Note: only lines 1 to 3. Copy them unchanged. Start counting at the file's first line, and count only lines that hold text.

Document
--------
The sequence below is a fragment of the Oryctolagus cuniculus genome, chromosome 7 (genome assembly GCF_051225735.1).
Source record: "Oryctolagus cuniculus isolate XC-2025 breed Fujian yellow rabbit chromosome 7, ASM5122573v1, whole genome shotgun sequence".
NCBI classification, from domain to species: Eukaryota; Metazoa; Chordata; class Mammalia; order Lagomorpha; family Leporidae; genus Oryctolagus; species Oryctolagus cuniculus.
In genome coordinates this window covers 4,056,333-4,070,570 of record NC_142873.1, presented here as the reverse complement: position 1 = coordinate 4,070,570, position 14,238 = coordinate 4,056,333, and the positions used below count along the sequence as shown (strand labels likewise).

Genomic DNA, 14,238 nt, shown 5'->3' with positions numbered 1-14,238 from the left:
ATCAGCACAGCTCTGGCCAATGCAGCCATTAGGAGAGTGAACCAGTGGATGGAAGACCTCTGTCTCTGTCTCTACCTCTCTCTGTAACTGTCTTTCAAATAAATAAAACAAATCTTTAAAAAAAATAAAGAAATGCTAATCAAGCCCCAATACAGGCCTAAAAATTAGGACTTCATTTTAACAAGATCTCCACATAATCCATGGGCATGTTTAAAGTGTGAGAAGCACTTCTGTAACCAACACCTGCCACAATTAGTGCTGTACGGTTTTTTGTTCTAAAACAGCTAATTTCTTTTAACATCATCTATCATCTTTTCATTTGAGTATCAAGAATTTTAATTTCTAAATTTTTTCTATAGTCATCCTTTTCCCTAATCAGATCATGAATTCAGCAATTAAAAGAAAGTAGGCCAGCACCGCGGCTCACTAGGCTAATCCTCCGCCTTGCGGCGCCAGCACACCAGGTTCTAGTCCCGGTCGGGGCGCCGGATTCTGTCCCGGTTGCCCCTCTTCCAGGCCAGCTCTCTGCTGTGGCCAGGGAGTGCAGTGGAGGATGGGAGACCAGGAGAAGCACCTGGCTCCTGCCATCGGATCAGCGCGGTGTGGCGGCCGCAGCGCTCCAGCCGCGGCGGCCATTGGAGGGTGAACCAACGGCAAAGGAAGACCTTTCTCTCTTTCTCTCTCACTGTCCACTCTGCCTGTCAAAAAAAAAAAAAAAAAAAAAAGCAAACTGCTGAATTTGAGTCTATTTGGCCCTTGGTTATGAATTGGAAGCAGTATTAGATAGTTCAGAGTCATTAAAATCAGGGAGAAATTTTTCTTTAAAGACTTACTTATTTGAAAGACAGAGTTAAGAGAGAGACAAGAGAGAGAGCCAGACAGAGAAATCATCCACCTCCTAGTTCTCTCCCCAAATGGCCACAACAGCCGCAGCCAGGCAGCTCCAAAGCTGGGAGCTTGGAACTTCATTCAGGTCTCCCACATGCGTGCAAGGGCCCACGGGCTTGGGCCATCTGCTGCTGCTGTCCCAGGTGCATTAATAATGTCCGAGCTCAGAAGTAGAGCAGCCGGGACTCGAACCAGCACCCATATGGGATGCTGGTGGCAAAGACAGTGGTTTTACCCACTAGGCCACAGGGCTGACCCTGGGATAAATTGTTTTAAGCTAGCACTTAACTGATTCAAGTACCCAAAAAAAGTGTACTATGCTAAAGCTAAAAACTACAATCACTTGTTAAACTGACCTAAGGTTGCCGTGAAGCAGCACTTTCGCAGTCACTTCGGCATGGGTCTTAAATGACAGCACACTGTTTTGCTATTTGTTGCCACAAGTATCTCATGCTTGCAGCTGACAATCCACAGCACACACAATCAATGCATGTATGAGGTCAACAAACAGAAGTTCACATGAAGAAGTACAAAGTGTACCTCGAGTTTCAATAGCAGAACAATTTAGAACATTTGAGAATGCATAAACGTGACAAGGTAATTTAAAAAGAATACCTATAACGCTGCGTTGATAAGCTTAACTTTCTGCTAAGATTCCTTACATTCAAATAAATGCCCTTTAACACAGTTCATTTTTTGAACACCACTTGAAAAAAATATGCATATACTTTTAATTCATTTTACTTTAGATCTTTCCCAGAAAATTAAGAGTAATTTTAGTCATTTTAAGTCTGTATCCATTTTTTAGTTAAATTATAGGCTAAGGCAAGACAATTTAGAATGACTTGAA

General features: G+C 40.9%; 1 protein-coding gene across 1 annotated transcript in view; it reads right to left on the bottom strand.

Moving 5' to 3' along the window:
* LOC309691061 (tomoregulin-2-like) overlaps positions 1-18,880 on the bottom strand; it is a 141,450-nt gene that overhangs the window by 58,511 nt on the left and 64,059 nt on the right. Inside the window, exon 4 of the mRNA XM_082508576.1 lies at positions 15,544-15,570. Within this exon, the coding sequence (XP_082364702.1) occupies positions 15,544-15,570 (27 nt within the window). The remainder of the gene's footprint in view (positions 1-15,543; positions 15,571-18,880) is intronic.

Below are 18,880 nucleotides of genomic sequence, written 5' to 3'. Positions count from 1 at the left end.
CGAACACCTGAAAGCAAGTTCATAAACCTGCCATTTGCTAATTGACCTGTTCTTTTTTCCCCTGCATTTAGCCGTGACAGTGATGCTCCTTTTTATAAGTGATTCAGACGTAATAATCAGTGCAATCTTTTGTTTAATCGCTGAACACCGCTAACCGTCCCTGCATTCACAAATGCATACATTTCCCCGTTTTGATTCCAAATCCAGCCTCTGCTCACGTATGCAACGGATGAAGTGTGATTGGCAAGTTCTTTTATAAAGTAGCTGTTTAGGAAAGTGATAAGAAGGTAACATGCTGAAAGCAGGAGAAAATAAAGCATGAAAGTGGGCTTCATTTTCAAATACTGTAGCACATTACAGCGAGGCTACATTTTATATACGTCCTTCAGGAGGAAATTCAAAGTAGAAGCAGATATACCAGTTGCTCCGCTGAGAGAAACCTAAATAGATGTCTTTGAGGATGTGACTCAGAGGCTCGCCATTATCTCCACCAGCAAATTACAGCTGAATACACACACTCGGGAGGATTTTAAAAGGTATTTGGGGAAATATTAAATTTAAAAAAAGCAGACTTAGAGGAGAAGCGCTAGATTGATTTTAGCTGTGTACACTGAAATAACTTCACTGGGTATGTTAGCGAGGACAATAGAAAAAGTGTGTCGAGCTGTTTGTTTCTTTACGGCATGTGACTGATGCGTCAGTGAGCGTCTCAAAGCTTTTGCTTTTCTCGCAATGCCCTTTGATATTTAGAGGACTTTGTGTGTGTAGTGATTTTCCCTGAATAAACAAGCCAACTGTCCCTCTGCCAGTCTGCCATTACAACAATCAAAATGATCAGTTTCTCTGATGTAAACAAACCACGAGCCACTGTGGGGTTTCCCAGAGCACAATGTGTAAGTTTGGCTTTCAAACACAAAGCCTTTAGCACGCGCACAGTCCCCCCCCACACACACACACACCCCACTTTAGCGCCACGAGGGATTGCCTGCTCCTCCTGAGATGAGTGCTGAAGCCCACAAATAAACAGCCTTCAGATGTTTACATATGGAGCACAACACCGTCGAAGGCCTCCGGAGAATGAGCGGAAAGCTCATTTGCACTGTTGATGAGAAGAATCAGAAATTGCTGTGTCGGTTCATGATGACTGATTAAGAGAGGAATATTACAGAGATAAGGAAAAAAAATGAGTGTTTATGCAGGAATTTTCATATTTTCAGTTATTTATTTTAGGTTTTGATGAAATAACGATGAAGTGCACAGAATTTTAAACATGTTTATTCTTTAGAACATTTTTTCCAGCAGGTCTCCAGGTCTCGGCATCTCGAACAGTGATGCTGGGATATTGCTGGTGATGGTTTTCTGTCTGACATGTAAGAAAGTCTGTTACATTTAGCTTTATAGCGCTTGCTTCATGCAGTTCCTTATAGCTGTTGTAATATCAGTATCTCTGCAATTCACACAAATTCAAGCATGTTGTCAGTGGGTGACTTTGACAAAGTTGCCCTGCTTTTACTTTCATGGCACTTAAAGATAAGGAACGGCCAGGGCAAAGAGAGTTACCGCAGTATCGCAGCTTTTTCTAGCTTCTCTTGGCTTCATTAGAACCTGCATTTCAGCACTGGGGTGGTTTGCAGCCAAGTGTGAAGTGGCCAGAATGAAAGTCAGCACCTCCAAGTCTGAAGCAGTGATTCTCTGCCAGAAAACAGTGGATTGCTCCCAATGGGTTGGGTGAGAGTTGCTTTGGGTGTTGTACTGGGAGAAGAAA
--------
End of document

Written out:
The sequence below is a fragment of the Oryctolagus cuniculus genome, chromosome 7 (genome assembly GCF_051225735.1).
Source record: "Oryctolagus cuniculus isolate XC-2025 breed Fujian yellow rabbit chromosome 7, ASM5122573v1, whole genome shotgun sequence".
NCBI classification, from domain to species: Eukaryota; Metazoa; Chordata; class Mammalia; order Lagomorpha; family Leporidae; genus Oryctolagus; species Oryctolagus cuniculus.